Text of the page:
Information on COVID-19 still scarce in rural areas

Information on the deadly Coronavirus Disease (COVID-19), which has infected over two million people and claimed thousands of lives worldwide, is still scarce in rural Matabeleland, a civic society organisation has said.

Zimbabwe has so far recorded 28 confirmed cases of the deadly pandemic including four deaths and two recoveries.

Masakhaneni Trust human rights manager, Edna Bhala, told CITE that during their recent visits to some parts of Matabeleland they discovered that information on COVID-19 was still scarce with people sharing the little knowledge they have at gatherings such as funerals.

As part of the measures to fight the disease the government has since limited to 50, the number of people at funerals.

“Our team visited five wards in Gwanda and three wards in Matobo,” said Bhala.

“Most people we engaged with, have no knowledge on what to do if they suspect one is infected by the Coronavirus pandemic. In Matobo information has trickled in through gatherings such as funerals and the Ministry of Information through food distribution points of which they said these come once in a while.”

She said lack of information in rural communities had affected treatment of other diseases with people now fearing going to the clinics whenever they fall sick.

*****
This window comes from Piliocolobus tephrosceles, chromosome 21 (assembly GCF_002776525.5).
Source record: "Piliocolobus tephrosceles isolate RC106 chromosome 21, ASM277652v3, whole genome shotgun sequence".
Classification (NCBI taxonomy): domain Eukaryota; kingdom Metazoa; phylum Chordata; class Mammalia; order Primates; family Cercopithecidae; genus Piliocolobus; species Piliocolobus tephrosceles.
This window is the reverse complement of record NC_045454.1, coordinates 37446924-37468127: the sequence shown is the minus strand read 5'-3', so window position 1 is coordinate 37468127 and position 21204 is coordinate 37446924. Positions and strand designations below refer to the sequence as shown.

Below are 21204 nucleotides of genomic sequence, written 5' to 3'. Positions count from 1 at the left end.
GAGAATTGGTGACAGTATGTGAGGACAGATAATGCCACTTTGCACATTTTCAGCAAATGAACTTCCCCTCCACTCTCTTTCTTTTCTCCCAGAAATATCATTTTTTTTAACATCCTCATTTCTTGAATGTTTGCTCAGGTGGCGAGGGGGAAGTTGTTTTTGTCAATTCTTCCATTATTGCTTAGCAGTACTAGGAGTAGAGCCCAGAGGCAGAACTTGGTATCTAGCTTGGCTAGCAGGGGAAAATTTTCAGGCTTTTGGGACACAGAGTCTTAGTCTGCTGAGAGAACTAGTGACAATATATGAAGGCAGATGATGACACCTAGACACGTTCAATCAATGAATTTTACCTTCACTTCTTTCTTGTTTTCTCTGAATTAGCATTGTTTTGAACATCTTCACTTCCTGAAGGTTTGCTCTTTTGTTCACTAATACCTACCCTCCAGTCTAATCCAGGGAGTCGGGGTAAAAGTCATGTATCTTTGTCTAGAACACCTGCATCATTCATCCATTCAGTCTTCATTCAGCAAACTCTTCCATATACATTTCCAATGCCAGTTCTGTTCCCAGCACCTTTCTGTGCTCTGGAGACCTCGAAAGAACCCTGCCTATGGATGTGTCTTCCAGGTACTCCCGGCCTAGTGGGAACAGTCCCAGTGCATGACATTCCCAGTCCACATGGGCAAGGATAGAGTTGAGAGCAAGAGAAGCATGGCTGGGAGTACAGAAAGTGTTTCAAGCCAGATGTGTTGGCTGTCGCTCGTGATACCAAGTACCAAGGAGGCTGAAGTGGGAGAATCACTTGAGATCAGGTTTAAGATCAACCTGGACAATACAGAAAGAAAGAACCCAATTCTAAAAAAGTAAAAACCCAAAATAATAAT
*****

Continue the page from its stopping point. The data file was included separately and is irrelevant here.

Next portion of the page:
“Even for other ailments people are no longer sure whether to go to clinics or not because in some clinics nurses are also scared to contract the virus because they don’t have protective clothing,” bemoaned Bhala.

“Some villagers were saying nurses were encouraging people to use herbs and avoid going to the clinic fearing that they also do not have protective clothing,” she said.

Bhala said COVID-19 had affected treatment of chronic illnesses with attention having since been shifted to the novel pandemic.

The Human Rights Manager added that lack of knowledge in rural areas was providing fertile ground for COVID-19 myths to thrive.

“Other villagers were saying they would believe that the coronavirus is real when after it has claimed many lives,” said Bhala.

“Others just believe it is a satanic and urban disease that will not affect rural areas. Even though business is slow in some areas people are continuing with business as usual in their drinking spots.”

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